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Tracing Tracy Territory

DVI construction originally faced many setbacks

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DVI

Mud left behind by flooding in December 1950 covered the construction site of Deuel Vocational Institution as work continued into 1952 and 1953. The correctional facility five miles east of Tracy, which was originally designed for Youth Authority wards, will be closed in the fall of 2021.

Surprisingly, we recently learned that Deuel Vocational Institution, the California prison located east of Tracy, will be closed in 2021.

The California Department of Corrections and Rehabilitation announced the closing is scheduled this time next year as part of a continuing program of shuttering one prison facility each year.

If the prison is shut down next October, its closing will be right on schedule. That contrasts to DVI’s opening in 1953: It was delayed a year because of a flood.

State officials decided in 1947 that a new correctional facility would replace the California Vocational Institution opened in 1946 at a World War II Army Air Forces pilot-training base near Lancaster.

Because inmates in the new facility near Tracy would be mostly Youth Authority wards who had caused discipline problems in YA facilities, it was also decided that DVI would be operated by the Department of Corrections, which had more experience dealing with difficult prisoners than the Youth Authority did at its schools and camps.

In 1948, the state purchased 783 acres of Dethlefesen Bros. farmland some five miles east of Tracy. Construction was scheduled to begin in 1950 with completion by 1952.

But several months after construction had gotten underway, flood waters covered the building site off Kasson Road and halted construction.

The flooding was part of the pre-Christmastime flood of 1950, which started in mid-December with seepage of flood-level water in the San Joaquin River water through porous levees at San Joaquin River Club and then intensified by a levee break on Paradise Cut.

Within a week, close to 7,000 acres of land had been inundated with water extending westward through the DVI construction area toward Banta while cutting Highway 50 (11th Street) and two transcontinental railroad lines.

Flood waters and mud covered the DVI property for several months in 1950, delaying the resumption of work on foundations and utility lines.

By the summer of 1953, though, DVI construction was nearing completion, and it was announced that Gov. Earl Warren would be present on July 6, 1953, to lay the cornerstone of the correctional facility named for State Sen. Charles Hastings Deuel of Chico, who authored the legislation in 1945 that established the California Vocational Institution.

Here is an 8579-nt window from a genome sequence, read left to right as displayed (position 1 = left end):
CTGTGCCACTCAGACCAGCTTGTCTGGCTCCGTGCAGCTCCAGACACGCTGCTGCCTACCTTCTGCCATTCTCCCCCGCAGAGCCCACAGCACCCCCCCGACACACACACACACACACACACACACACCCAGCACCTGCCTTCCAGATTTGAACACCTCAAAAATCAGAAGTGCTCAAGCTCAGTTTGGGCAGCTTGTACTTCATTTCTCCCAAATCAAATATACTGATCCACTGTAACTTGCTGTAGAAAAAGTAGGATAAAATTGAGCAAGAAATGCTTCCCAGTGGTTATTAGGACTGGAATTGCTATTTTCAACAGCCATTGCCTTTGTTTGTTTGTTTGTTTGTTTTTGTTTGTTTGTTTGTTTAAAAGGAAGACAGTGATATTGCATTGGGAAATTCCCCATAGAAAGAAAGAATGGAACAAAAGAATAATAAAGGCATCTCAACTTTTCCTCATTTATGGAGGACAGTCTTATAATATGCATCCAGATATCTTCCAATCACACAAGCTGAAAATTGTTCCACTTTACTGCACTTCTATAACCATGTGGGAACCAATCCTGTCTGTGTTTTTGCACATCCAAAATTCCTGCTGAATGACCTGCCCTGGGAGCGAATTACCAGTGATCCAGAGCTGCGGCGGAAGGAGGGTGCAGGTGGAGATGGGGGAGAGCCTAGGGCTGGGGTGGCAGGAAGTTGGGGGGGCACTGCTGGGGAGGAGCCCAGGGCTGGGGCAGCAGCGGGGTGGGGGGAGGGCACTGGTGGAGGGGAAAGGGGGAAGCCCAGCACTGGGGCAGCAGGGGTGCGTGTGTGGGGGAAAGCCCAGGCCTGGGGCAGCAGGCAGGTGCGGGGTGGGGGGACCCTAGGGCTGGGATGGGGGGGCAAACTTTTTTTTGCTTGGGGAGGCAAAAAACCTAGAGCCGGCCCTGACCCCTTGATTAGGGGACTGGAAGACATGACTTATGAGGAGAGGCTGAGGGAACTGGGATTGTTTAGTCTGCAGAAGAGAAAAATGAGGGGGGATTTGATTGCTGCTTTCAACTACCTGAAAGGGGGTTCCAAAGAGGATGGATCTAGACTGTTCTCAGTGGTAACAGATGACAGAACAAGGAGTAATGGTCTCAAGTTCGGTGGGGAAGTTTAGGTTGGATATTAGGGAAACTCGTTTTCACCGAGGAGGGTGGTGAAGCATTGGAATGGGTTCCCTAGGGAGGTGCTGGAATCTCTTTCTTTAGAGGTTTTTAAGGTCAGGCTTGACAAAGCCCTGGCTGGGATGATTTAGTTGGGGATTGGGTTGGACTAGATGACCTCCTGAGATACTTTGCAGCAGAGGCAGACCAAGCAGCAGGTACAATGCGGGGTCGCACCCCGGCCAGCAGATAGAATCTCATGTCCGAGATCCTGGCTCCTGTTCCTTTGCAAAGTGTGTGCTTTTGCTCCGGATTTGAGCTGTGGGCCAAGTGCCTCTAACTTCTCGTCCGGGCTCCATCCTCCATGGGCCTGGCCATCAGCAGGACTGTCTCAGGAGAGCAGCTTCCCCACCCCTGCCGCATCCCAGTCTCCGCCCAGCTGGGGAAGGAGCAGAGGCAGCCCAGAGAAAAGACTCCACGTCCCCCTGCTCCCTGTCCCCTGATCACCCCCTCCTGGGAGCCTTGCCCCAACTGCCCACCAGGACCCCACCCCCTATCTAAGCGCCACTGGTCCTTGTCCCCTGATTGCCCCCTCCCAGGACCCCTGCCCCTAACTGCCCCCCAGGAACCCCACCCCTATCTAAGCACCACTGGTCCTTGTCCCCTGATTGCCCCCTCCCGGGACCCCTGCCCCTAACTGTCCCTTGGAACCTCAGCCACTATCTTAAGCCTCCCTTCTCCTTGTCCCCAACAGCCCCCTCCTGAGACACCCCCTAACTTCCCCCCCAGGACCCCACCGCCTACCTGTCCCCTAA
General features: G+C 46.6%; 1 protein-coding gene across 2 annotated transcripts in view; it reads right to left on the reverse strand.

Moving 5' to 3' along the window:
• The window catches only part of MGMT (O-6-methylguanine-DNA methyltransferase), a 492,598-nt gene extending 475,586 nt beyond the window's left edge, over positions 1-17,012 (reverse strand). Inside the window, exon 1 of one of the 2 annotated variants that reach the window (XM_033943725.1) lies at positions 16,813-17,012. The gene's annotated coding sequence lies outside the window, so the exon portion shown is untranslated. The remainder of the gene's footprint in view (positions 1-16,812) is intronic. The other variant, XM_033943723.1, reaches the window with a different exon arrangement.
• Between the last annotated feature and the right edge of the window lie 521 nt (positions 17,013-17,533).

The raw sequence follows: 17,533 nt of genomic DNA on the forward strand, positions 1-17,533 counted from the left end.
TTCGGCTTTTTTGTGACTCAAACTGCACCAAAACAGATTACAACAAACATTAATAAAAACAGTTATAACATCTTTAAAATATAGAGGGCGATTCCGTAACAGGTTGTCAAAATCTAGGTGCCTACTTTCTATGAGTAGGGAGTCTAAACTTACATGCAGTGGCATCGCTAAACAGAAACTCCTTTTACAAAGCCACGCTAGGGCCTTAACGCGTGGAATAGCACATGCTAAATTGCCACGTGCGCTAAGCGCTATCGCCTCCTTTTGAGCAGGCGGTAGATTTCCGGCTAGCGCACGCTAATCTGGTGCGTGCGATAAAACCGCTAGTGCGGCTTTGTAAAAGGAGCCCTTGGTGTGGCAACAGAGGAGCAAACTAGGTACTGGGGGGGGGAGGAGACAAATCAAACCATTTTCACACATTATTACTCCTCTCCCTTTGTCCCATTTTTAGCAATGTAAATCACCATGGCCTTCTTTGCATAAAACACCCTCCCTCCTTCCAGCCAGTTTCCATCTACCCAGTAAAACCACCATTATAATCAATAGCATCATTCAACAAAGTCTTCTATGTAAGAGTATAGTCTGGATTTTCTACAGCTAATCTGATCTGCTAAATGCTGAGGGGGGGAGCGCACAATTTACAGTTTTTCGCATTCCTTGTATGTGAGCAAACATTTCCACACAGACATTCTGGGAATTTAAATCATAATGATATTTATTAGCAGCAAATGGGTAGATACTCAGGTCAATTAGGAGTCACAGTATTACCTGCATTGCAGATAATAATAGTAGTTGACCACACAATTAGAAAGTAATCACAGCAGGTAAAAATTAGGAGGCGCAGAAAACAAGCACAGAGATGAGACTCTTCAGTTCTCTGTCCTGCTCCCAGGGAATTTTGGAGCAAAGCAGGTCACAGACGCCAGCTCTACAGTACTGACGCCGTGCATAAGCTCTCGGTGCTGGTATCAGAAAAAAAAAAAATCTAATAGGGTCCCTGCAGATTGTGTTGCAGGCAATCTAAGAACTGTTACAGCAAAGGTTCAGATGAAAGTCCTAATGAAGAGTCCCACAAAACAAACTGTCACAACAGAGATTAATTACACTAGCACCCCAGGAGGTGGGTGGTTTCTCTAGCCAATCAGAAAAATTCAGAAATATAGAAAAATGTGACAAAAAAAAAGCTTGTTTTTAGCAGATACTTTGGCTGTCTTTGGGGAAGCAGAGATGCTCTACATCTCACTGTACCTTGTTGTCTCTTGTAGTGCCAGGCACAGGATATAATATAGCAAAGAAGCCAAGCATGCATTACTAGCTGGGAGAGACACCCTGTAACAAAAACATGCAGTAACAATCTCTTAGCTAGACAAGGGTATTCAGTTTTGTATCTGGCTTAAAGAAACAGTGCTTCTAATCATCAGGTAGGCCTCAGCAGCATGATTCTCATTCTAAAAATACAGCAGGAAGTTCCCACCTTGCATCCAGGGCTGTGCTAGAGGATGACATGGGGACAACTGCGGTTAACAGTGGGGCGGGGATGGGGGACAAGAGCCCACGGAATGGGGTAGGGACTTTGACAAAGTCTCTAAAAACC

It was a sweltering summer afternoon when Warren addressed some 900 people assembled in front of the new correctional facility designed to provide Youth Authority wards with vocational training along with heavy doses of remedial education and psychiatrically-based counseling.

Noting that a new medium-security prison at Soledad in the Salinas Valley was being completed at the same time, the governor said California was providing two modern, well-equipped correctional facilities to augment two older Northern California prisons at San Quentin and Folsom.

“With the opening of this institution, California is beginning the finest prison system in the world,” declared Warren, who a short time later would be appointed chief justice of the U.S. Supreme Court.

He praised the people of the Tracy area for their willingness to accept a correctional facility in their area.

The welcome given by Tracy residents to locating DVI near Tracy did not come by accident. It culminated five years of continuing efforts by state corrections officials, especially by the first DVI superintendent, Allen Cook, a former Nebraska school superintendent, in reassuring Tracyites that DVI and its 1,200 inmates were no threat to the community.

After returning from a visit to the vocational-training school at Lancaster, Tracy Mayor Bill Larsen agreed.

The Tracyites were impressed by the vocational shops, ranging from plumbing to aircraft engines, which were billed as the hallmark of the program of providing the inmates with job skills they could use once returned to society.

Those DVI vocational-training programs, after being launched in 1953 with high hopes, suffered ups and downs over the years after budget cuts and changing correctional priorities, including a reception and guidance center and housing for medium-security prisoners, brought them to a halt.

What will become of the DVI facilities after they are closed next year? Perhaps a regional vocational-training school?

• Sam Matthews, Tracy Press publisher emeritus, can be reached at 830-4234 or by email at shm@tracypress.com.

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